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Plaster Repair – Cracks & Holes

Plaster Crack Failed Repairs

Most older homes that have cracked plaster are constructed using wood framing materials. In certain climates, these framing members react seasonally to changes in humidity. During warmer more humid months, the framing members absorb moisture from the air and expand. During winter months, the wood dries out and contracts. The houses actually develop stress points or joints where the energy of this movement is released in a visual form that we see. This same movement can also be a result of soils which expand and contract due to changes in moisture.

Repairing these cracks, which move on a regular basis, is somewhat difficult. You must tape over these cracks with a paper or mesh tape. Simply filling the crack with patching plaster will not work. As long as the cracks move even a small amount, the paper tape in most cases will hide the movement of the crack.

Patching the cracks is just like taping a regular drywall joint. You need to feather the joint to hide the tape as in a standard drywall butt joint.

Fixing Plaster Cracks

Cracks are simple to repair. You will need a four, six and 10 inch flexible drywall taping knife and/or broad knife. A drywall mud pan or flat plaster's hawk will be necessary as well. These two things hold the plaster so you can work with it.

Start the repair process by removing all loose plaster. Mix up some joint compound. Mix until all lumps have disappeared. Precut pieces of paper or fiberglass tape to cover the cracks. If the crack is curved (many are!), then you will need several smaller pieces to make the curve.

Apply a 1/8 inch thick layer of joint compound over the crack with your four inch knife. Embed the tape into the wet compound. Drag the knife across the tape and remove half of the compound you applied. If you remove too much, the tape will blister on the second coat! If you leave too much, you will have a giant hump!

Once the compound has set up (becomes hard), you can apply a second coat to hide the tape. I like to use the six inch knife for this job. I also use the 10 inch knife as well. You are trying to add just an additional 1/16th inch over the top of the tape. The larger length knife allows you to taper the compound so the hump is disguised.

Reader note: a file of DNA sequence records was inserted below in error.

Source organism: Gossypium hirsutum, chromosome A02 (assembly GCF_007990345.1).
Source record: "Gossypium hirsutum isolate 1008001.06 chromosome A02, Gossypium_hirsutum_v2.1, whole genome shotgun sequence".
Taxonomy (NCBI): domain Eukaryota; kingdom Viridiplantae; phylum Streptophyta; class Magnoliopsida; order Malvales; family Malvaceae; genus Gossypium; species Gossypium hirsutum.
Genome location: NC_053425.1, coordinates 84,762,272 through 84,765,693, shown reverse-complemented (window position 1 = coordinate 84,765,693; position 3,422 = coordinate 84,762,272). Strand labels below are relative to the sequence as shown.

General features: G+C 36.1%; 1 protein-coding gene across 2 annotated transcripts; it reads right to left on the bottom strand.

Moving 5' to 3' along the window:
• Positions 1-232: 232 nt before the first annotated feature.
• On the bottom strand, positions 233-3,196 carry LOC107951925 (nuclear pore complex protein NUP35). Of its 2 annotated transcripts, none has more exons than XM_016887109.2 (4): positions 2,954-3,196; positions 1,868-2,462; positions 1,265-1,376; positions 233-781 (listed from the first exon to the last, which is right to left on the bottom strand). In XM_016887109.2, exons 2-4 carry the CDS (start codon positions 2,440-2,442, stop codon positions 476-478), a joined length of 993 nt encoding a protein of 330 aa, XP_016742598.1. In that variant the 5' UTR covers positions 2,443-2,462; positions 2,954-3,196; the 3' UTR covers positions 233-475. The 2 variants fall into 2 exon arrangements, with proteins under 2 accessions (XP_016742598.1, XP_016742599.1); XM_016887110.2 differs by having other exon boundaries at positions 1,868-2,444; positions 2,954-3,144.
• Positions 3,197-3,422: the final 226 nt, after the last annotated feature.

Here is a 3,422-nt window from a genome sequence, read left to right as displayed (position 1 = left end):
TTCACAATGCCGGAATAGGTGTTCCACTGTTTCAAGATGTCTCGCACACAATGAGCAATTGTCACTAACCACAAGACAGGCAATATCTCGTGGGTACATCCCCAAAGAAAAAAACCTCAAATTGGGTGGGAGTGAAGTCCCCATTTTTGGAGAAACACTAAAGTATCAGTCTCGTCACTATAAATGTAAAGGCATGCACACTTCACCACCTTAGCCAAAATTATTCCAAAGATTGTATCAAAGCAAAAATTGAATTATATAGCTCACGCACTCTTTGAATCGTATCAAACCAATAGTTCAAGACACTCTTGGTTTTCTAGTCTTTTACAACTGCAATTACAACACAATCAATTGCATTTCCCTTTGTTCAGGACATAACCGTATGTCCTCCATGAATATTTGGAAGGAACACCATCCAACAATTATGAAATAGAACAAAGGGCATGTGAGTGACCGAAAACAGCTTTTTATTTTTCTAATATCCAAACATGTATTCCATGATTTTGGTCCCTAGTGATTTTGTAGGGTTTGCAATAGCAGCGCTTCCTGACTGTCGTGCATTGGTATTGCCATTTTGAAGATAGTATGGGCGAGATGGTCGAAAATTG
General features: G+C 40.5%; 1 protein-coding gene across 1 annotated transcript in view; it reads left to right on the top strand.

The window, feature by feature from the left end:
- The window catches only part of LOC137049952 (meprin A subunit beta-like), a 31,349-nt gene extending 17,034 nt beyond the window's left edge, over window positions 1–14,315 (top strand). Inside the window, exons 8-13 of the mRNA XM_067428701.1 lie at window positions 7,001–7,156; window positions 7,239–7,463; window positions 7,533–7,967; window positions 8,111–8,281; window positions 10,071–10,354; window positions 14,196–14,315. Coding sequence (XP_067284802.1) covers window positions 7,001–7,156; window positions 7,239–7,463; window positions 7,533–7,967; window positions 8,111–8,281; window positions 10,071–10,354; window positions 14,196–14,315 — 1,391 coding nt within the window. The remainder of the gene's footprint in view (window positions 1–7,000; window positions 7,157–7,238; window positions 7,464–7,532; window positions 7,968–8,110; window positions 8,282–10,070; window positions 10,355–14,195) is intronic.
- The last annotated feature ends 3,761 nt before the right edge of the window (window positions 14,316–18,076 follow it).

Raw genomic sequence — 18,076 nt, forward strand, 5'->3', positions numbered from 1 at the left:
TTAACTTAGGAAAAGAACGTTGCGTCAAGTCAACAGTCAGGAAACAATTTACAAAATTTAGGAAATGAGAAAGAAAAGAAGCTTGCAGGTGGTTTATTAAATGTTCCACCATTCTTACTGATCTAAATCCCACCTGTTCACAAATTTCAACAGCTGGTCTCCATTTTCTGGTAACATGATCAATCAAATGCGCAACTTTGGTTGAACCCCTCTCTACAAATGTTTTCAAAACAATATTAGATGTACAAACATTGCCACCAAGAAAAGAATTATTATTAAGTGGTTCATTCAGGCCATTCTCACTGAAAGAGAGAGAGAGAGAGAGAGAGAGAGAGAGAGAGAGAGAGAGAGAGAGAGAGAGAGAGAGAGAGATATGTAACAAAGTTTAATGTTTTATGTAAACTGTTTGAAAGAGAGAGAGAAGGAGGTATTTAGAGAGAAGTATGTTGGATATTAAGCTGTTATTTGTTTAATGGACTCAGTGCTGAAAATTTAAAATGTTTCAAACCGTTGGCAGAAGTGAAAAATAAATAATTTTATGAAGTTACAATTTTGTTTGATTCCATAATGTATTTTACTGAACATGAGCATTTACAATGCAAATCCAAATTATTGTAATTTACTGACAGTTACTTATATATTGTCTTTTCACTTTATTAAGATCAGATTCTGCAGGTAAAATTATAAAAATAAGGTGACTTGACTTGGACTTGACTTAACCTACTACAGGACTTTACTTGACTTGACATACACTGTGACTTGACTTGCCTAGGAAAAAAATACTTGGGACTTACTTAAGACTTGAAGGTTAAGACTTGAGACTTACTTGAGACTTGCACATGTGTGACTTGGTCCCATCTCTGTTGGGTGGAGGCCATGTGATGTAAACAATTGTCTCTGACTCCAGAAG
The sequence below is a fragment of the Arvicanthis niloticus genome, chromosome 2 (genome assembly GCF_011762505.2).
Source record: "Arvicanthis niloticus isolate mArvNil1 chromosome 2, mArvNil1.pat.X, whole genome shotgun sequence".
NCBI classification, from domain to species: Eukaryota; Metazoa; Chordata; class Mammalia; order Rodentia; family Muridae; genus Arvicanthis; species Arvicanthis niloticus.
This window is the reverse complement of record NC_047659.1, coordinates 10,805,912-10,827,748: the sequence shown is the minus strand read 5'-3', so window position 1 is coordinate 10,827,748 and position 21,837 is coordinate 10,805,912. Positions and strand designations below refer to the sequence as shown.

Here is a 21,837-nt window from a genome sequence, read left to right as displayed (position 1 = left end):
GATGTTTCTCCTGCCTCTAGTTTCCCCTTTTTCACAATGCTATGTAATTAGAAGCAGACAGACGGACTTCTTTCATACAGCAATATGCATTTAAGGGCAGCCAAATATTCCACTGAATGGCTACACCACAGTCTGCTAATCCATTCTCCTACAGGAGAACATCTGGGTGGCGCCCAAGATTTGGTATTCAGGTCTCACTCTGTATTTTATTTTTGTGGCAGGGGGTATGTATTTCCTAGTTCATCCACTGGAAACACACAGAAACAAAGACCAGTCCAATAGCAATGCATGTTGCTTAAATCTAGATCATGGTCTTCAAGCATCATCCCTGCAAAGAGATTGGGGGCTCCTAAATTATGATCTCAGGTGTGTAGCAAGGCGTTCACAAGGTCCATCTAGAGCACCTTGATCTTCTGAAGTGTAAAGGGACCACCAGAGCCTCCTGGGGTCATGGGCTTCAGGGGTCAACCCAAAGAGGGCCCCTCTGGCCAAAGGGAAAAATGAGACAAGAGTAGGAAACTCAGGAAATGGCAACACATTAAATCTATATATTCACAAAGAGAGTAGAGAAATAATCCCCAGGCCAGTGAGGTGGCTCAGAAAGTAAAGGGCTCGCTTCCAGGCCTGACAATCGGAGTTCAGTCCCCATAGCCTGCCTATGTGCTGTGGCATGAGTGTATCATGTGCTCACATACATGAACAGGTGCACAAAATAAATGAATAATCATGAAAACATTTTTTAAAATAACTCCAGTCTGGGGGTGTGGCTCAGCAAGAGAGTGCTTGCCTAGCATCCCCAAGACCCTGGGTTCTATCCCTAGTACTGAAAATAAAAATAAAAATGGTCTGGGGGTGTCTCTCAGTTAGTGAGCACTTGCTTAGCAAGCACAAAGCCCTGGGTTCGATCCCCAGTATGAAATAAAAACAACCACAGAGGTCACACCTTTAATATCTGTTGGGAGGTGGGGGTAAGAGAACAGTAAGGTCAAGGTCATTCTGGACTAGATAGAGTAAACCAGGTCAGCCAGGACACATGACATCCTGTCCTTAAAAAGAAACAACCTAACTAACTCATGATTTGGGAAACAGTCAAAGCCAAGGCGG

When this coat hardens, you can apply the third and final coat. Before you do this, it may pay to scrape off any high spots or use a ceramic tile rubber grout float to smooth out high and low spots. Slightly wet the dried or hardened joint compound and glide the rubber float over the patch. With just the right touch, you will get ultra smooth results.

Patching Plaster Holes

If the lath board is still in place behind the hole, your repair is easy. Simply remove loose plaster and dust, wet the area to be repaired and fill with the setting joint compound. Do not use premixed joint compound for these repairs. These simply do not bond well to the sandy base plaster or wood lath.

If there is nothing behind the hole but air, you need to create a base for the plaster to stick to. There are many ways to do this. Let's say the hole is two inches in diameter. I would cut a one inch wide piece of wood that is six inches long. I would then tie a 16 inch long piece of string around the middle. Apply a liberal amount of construction adhesive to each end of the stick. Smear the glue on the wide face. Insert the stick into the hole so that the glued side faces you. Position the stick so it spans the hole equally. Pull on it with the string so that it comes into contact with the back of the wall that is being repaired. Use the string to hold it in place. The glue should readily stick. After several hours, you should be able to proceed with the patching process.

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